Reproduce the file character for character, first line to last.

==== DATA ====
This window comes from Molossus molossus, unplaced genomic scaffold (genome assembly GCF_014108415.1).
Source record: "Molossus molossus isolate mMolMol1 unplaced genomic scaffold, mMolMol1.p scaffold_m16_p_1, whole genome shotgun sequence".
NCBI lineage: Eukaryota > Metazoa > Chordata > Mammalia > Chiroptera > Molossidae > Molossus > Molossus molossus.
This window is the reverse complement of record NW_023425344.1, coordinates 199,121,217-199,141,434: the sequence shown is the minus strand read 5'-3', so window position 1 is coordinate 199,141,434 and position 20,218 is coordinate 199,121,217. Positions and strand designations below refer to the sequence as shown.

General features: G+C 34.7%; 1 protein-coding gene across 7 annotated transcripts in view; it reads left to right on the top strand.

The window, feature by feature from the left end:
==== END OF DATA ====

This window comes from Molossus molossus, unplaced genomic scaffold (genome assembly GCF_014108415.1).
Source record: "Molossus molossus isolate mMolMol1 unplaced genomic scaffold, mMolMol1.p scaffold_m16_p_1, whole genome shotgun sequence".
NCBI lineage: Eukaryota > Metazoa > Chordata > Mammalia > Chiroptera > Molossidae > Molossus > Molossus molossus.
This window is the reverse complement of record NW_023425344.1, coordinates 199,121,217-199,141,434: the sequence shown is the minus strand read 5'-3', so window position 1 is coordinate 199,141,434 and position 20,218 is coordinate 199,121,217. Positions and strand designations below refer to the sequence as shown.

General features: G+C 34.7%; 1 protein-coding gene across 7 annotated transcripts in view; it reads left to right on the top strand.

The window, feature by feature from the left end: